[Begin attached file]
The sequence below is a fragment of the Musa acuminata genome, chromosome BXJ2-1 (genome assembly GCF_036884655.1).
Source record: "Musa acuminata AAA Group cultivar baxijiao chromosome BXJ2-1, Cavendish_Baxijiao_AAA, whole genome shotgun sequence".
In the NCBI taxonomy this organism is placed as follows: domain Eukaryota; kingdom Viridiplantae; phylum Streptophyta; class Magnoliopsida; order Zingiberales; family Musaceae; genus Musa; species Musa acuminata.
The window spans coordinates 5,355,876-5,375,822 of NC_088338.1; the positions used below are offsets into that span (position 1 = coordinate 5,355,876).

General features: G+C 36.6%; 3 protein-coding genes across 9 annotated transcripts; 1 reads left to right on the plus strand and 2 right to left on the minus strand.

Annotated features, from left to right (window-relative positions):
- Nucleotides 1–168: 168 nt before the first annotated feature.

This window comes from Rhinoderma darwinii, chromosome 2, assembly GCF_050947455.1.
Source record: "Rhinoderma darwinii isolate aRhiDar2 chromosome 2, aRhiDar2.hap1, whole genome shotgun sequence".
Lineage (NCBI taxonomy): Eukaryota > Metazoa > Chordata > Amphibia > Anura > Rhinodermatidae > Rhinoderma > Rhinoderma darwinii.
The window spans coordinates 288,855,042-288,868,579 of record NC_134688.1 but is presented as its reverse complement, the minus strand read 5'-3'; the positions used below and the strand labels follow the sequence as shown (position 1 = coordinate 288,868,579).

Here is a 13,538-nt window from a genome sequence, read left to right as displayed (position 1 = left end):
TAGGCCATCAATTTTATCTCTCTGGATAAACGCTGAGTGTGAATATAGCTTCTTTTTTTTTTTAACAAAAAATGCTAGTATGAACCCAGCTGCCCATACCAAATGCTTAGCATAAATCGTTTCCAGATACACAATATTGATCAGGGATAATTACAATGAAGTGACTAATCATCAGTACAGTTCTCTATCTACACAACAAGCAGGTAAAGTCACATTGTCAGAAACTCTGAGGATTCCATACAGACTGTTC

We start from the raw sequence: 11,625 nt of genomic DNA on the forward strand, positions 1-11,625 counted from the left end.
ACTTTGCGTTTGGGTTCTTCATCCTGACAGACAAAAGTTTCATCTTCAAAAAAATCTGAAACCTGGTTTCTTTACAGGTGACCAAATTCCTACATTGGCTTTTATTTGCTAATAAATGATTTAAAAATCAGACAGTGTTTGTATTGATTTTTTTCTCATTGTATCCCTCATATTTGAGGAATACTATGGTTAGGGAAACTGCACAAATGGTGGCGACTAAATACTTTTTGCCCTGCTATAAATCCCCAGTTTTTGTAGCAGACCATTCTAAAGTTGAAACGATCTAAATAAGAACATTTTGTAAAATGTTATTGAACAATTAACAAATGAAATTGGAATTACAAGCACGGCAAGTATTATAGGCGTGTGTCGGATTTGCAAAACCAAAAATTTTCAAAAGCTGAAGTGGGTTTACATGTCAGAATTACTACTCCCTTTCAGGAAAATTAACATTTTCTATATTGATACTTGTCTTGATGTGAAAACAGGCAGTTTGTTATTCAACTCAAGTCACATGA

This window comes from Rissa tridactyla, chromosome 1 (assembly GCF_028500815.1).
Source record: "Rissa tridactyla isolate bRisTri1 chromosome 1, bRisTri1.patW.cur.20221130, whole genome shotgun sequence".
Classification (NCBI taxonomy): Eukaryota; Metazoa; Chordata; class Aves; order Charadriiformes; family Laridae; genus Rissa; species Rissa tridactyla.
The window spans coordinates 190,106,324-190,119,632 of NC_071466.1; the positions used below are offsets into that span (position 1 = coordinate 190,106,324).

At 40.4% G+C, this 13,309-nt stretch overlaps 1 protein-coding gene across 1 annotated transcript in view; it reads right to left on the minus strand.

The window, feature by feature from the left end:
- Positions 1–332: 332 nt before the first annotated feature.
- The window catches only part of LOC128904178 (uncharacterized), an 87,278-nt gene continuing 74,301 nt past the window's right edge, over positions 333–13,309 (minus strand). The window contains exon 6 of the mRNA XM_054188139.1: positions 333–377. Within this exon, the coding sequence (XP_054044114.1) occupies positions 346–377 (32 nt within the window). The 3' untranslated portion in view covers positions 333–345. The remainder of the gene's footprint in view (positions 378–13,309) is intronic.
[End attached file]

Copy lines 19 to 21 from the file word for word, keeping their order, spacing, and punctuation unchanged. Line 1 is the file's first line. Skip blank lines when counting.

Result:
The window spans coordinates 190,106,324-190,119,632 of NC_071466.1; the positions used below are offsets into that span (position 1 = coordinate 190,106,324).

At 40.4% G+C, this 13,309-nt stretch overlaps 1 protein-coding gene across 1 annotated transcript in view; it reads right to left on the minus strand.

The window, feature by feature from the left end: